UN urges Venezuela’s rival political leaders to resume talks
UNITED NATIONS (AP) — The United Nations called on Venezuela’s feuding political leaders Wednesday to urgently resume serious negotiations, while Russia and its Caracas government ally traded barbs with the United States and Colombia over a failed armed raid on the Venezuelan coast.
U.N. political chief Rosemary DiCarlo told the U.N. Security Council that Secretary-General Antonio Guterres has repeatedly called for a negotiated solution and “we remain convinced that a real negotiation among Venezuela’s main political actors is the only way forward.”
“In the face of the COVID-19 pandemic, an agreement that strengthens democratic governance, with full respect for human rights and the rule of law is more urgent than ever,” DiCarlo said. “We therefore call on all main political actors to resume serious negotiations.”
Her comments came during a council meeting called by Russia to support Venezuelan President Nicolas Maduro’s view that the May 3 incursion threatened peace in his country and regional security.
The raid at the coastal town of Macuto quickly became a publicity coup for Maduro, whose security forces intercepted most of the attackers, including two Americans, who had aimed to capture the president. Officials reported the arrests of over 40 people.
The incursion was launched from Colombia, but the U.S. and Colombian governments have rejected Maduro’s allegations that they were behind the operation. Opposition leader Juan Guaidó, who is recognized by the U.S., Colombia and about five dozen other nations as Venezuela’s legitimate leader, also has denied any involvement.
Russia’s deputy U.N. ambassador, Dmitry Polyansky, questioned how the U.S. government could say it had nothing to do with the incursion when the raiders were planning to take Maduro to the United States.
“For what purpose, may I ask?” he said. “And how does it correlate with constant `all options are on the table’ type messages by the U.S. government to Caracas, including the recent announcement of a $15 million bounty for President Maduro? Who else can be behind this mercenary adventure?”
U.S. Ambassador Kelly Craft dismissed “the illegitimate” Maduro regime’s “fantastical accusations and demonstrable falsehoods,” saying that “the United States has not entered Venezuela and categorically rejects any claims to the contrary.”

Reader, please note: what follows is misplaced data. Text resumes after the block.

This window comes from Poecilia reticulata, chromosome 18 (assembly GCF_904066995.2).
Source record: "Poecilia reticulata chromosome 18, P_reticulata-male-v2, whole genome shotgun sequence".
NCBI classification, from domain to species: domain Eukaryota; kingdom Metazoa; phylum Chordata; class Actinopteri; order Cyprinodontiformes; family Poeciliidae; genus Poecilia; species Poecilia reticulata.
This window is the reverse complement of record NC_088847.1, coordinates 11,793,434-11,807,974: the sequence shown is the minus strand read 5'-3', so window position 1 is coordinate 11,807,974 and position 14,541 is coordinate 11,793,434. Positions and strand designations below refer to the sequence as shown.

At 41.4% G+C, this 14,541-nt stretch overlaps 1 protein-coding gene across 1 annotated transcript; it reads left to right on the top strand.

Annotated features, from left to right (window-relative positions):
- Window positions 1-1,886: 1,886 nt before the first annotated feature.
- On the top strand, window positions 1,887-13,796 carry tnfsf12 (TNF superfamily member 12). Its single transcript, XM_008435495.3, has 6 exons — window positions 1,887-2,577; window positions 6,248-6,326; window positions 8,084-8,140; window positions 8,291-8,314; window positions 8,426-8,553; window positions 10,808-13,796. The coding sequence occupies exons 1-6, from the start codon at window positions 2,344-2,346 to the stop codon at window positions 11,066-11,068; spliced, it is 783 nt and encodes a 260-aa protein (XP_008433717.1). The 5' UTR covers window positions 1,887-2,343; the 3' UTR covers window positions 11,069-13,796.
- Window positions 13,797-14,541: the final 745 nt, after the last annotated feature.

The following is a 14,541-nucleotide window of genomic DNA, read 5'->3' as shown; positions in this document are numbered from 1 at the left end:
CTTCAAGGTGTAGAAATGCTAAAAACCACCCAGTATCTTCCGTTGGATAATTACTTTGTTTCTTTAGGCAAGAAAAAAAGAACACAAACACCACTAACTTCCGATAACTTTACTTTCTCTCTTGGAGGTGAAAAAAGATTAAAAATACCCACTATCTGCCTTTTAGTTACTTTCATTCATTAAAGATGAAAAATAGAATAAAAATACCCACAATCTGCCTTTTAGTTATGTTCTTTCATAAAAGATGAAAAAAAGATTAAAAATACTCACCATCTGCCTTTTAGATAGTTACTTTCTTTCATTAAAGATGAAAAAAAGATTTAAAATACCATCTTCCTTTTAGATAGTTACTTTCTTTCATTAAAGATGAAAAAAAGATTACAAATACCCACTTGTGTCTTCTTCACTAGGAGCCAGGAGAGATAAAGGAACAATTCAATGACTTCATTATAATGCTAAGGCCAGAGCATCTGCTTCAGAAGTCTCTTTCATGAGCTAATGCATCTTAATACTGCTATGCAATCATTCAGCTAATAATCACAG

“We encourage the (Security) Council to look closely into the role of the Maduro regime in creating this supposed crisis, and especially into interference by the vast Cuban intelligence apparatus in Venezuela,” she said.
Craft accused the Maduro regime of overseeing 7,000 extrajudicial killings, using food as a political weapon and engaging in torture and human trafficking.
Polyansky presented the council with a proposed press statement on the meeting. It required approval from all 15 members to be issued, which it did not get.
The statement would have put council members on record rejecting the use or threat of use of force and reaffirming U.N. resolutions “on the condemnation of terrorism in all of its forms and manifestations and on the use of mercenaries.” It also called for the current situation “to be resolved through a dialogue by Venezuelans, without interference through peaceful and political means.”
Venezuelan Ambassador Samuel Moncada urged the council to determine that “the war-mongering policies” of Colombia and the United States threaten “the peace of Venezuela and the region.”
He said the council should also “recognize the acts of aggression that have been committed against my country and demand the perpetrators to immediately bring to an end the threat of use of force and the commission of further armed attacks, including through the use of mercenaries and terrorists.”
Colombian Ambassador Guillermo Fernández de Soto declared “our strong rejection of allegations purporting to link my government to actions against international law.”
“The restoration of democracy in Venezuela is a shared purpose and a moral imperative,” he said. “The Security Council can be certain that Colombia does not pose a threat to international peace and security.”